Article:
## Factors & Multiples

Prime & Composite

parent_overview_unit_3_factors.docx | |

File Size: | 22 kb |

File Type: | docx |

__Standards:__

4.NBT.5 Multiply a whole number of up to four digits by a one-digit whole number, and multiply two two-digit numbers, using strategies based on place value and the properties of operations. Illustrate and explain the calculation by using equations, rectangular arrays, and/or area models.

**4.OA.4**Find all factor pairs for a whole number in the range 1-100. Recognize that a whole number is a multiple of each of its factors. Determine whether a given whole number in the range 1-100 is a multiple of a given one-digit number. Determine whether a given whole number in the range 1-100 is prime or composite.

## Notes on Standards4.OA.4Prime and Composite numbers:have exactly two factors, the number one and their own number. For example, the number 17 has the factors of 1 and 17.*Prime numbers*have more than two factors. For example, 8 has the factors 1, 2, 4, and 8.*Composite numbers*- A common misconception is that the number 1 is prime, when in fact; it is neither prime nor composite.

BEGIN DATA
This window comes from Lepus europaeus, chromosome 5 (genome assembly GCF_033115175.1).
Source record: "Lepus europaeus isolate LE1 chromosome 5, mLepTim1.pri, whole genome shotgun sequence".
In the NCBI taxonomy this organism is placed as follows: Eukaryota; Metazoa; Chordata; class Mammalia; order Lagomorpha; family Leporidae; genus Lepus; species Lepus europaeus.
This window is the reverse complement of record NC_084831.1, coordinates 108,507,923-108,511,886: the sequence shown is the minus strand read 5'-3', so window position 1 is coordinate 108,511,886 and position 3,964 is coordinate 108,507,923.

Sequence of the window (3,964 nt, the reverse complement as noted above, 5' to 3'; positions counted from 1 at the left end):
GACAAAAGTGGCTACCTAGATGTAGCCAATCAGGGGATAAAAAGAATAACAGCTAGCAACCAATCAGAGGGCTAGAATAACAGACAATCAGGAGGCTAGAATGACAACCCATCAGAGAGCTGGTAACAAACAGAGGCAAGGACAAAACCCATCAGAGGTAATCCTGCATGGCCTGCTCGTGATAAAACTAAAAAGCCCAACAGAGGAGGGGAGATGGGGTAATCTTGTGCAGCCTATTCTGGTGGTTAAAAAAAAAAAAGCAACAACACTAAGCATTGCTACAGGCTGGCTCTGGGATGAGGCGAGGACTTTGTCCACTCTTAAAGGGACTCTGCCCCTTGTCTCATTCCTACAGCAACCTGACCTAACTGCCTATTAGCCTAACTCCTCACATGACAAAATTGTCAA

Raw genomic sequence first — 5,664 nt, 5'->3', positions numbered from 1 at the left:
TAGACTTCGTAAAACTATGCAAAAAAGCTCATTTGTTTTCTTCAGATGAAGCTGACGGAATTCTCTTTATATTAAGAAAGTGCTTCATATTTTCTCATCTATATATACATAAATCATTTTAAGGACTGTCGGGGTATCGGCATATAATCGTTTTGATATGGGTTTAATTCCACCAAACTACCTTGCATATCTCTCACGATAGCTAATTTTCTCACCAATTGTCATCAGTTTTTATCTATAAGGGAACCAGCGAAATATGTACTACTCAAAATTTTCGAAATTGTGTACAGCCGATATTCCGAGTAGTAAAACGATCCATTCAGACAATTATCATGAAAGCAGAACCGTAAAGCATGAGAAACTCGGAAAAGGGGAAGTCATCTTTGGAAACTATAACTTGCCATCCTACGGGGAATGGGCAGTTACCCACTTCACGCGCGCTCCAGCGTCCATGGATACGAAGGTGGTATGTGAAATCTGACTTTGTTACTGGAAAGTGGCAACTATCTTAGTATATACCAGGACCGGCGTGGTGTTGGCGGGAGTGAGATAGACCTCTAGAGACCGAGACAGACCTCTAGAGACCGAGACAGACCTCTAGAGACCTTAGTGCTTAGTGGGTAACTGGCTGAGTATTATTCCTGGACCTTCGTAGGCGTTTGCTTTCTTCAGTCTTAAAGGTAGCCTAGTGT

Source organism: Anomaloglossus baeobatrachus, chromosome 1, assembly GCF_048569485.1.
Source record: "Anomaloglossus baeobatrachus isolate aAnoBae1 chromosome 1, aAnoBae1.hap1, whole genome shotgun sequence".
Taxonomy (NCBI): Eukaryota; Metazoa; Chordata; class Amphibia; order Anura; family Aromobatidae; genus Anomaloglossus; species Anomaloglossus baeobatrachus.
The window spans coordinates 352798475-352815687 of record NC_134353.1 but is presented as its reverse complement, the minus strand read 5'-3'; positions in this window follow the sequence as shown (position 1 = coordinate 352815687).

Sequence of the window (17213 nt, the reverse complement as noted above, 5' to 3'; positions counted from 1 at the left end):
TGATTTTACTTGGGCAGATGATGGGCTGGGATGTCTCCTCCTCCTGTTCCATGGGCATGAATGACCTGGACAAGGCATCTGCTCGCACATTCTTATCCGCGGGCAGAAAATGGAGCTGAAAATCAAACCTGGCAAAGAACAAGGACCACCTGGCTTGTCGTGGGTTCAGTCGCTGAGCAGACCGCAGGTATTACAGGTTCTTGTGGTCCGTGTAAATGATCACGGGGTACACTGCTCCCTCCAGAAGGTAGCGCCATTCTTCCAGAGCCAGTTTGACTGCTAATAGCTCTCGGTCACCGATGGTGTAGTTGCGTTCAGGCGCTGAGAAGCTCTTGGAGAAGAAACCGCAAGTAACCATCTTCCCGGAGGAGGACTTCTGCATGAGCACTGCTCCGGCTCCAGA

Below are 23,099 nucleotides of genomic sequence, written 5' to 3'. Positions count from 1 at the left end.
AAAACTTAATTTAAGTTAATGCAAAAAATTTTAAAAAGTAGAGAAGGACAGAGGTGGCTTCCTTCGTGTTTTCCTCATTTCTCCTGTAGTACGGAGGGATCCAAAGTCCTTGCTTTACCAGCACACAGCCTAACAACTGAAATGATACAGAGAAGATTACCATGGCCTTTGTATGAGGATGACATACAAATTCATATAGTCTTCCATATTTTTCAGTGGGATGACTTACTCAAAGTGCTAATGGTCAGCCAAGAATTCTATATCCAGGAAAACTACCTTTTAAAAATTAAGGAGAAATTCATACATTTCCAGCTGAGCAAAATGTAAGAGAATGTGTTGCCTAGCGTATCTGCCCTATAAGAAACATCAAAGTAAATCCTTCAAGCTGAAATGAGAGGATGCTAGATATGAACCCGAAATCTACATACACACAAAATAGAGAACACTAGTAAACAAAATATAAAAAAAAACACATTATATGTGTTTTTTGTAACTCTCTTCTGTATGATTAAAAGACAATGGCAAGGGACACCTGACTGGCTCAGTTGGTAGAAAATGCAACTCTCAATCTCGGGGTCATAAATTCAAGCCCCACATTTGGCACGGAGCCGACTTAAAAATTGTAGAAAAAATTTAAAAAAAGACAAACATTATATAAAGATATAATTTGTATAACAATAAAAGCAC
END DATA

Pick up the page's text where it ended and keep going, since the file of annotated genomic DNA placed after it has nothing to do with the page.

- Another common misconception is that all prime numbers are odd numbers. This is not true, since the number 2 has only 2 factors, 1 and 2, and is also an even number.
- Students should understand the process of finding factor pairs so they can do this for any number 1 -100,
Factor pairs for 96: 1 and 96, 2 and 48, 3 and 32, 4 and 24, 6 and 16, 8 and 12 Multiples:- Multiples can be thought of as the result of skip counting by each of the factors. When skip counting, students should be able to identify the number of factors counted e.g., 5, 10, 15, 20 (there are 4 fives in 20).
Factors of 24: 1, 2, 3, 4, 6, 8,12, 24 Multiples of 24: 24, 48, 62 |
## Links |